Climate, Copenhagen and Food Security
by Brian Murray -- December 18th, 2009
Whatever comes out of Copenhagen is sure to have profound implications for our ability to feed a hungry and growing global population
It is 10 pm Friday in Copenhagen as I look out my window at the Bella Center, where world leaders are still trying to hammer out an international agreement on climate change. Today President Obama addressed the assembled leadership and argued that failure to forge an agreement would not only create profound environmental threats to our society, but would represent a demonstrable failure of global collective action to address large existential threats.
At this stage, I feel a bit like a sports reporter filing his story before the game has ended. But deadlines loom and there is a lot more to the story than the final score. Among the key sub-plots of Copenhagen is how global agriculture and food security will be affected by the success or failure of the global agreement. One can look at this from the three lenses through which climate policy is traditionally viewed.
Climate Change Impacts on Agriculture
Agriculture may be the most directly impacted of all human endeavors by climate change. Projections of higher temperatures, changing water availability including droughts and floods, migration of agro-ecological zones and increased frequency of severe weather events all have potential negative ramifications for agricultural production. While the processes and feedbacks are complex, it is widely believed that these damages are directly a function of projected mean temperature rise. Leaders came into Copenhagen with the goal of establishing emissions targets to keep global mean temperature from rising less than 2O C, which would require stabilizing atmospheric concentrations of greenhouse gases in a few years. Within the meetings, some observer groups pushed strongly to shoot for a 1.5OC temperature target – a feat that would essentially require a lowering of today’s atmospheric concentrations. A leaked document this week suggested that the range of cuts agreed to this week might not succeed in keeping temperatures to 3OC. We are unlikely to get a full agreement on targets this week, so this issue is still up in the air.
With more than 6 billion mouths to feed, and perhaps 3 billion more by the middle of the century, it is clear the world cannot tolerate substantial climate-related losses in agricultural productivity. Researchers, agronomists, and farmers will need to adapt with new drought- and pest-resistant crop varieties, modified practices to adjust to changes in resource availability, and possibly even migration away from lands that are no longer arable. This all requires money. The Copenhagen agreement appears poised to pledge billions of dollars for adaptation in developing countries, as they are the most exposed to these risks and least equipped to deal with these problems on their own. It is unclear how much of this is targeted for agriculture and how the money will be spent that is. Moreover, while adaptation in developing countries is critical, developed countries will not escape the need.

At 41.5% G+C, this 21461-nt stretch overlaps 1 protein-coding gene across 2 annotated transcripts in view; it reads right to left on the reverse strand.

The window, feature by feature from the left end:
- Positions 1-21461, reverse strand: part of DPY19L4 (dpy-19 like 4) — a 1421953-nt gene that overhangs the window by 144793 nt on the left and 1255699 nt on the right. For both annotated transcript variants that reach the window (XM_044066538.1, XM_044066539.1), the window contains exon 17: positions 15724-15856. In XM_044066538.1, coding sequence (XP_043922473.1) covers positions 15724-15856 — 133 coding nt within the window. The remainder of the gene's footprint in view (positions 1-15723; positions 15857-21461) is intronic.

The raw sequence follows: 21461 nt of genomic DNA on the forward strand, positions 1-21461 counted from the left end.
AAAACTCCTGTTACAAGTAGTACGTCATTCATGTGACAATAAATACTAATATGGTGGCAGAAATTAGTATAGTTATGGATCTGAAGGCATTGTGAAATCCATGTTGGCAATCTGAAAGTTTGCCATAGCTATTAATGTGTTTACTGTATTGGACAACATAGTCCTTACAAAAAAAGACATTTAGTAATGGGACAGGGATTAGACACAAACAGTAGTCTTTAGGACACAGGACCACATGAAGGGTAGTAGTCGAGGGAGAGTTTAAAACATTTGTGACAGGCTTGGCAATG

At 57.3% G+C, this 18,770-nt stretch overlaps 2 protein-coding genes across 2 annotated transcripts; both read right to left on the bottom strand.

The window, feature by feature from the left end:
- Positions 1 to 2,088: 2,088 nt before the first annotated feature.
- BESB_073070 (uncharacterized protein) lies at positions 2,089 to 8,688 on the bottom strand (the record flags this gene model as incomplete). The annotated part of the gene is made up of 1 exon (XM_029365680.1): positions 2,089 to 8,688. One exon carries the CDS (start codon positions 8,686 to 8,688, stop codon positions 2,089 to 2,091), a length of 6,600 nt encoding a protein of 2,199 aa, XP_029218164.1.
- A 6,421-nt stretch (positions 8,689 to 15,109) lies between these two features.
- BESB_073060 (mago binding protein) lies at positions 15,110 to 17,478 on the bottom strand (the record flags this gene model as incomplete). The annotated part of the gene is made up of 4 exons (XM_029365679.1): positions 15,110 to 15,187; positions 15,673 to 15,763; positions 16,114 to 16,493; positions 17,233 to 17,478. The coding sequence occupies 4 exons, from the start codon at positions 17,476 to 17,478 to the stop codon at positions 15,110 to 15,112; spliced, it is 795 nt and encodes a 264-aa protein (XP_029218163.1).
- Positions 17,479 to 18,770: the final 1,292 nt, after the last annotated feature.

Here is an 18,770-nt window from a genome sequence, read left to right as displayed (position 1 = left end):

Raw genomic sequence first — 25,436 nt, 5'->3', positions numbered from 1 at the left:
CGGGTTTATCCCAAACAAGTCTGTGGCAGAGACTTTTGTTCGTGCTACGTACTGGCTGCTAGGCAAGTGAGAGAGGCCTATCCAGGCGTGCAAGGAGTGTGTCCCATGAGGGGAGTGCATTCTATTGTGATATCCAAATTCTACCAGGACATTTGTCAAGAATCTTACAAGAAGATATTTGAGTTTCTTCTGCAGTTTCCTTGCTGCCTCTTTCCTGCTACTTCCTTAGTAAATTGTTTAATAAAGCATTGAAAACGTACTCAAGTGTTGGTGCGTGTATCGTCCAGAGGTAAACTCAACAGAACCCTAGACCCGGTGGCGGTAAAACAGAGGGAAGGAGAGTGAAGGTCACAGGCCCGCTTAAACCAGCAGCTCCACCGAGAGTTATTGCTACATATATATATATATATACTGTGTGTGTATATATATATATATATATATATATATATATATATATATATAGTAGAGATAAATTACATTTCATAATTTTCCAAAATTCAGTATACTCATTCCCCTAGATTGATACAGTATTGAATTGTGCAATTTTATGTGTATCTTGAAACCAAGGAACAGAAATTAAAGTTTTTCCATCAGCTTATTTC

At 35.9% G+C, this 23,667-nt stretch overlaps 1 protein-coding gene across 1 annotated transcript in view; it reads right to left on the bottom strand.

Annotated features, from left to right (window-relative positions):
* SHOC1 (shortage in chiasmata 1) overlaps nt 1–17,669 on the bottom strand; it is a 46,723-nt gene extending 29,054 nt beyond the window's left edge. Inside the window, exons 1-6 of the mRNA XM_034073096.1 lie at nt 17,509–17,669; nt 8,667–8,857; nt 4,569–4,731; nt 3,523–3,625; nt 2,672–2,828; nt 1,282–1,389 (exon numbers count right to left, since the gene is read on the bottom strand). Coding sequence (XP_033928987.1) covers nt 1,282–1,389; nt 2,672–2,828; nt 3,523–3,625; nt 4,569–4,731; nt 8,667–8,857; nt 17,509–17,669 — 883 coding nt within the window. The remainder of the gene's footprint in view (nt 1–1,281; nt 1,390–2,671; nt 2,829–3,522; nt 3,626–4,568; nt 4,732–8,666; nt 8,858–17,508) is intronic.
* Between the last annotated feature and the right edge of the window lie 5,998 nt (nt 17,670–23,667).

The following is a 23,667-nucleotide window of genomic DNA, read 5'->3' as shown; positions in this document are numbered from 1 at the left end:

One of the signature elements of the Copenhagen process is broad agreement on reducing emissions from deforestation and degradation (REDD). Deforestation accounts for about one-seventh of global greenhouse gas emissions, or about the equivalent of the global transportation sector. A vast majority of this occurs in the tropics, where the primary driver of deforestation is agricultural expansion. As populations have grown and food demand has risen, the pressure to clear forests has been strong and constant. We lose about 13 million hectares of forest per year globally, or an area the size of Alabama. The Copenhagen goal is to cut deforestation steeply by 2020 and get to zero net deforestation by 2030. This will happen by developed countries compensating developing countries to reduce their emissions through a combination of public and private sector finance. The appeal of this approach is that it reduces emissions quicker and less expensively than almost any other option. The challenge, though is how to meet the demand for food and forest products supplied when forests are cleared.
All of this means that the agricultural sector is going to remake the way it operates in response to climate threats and mitigation opportunities. A public-private partnership unseen since the Green Revolution of the mid-20’th century appears necessary to respond to new climatic conditions and to use existing agricultural land more efficiently to prevent the clearing of forests without generating large volumes of greenhouse gases in the meantime.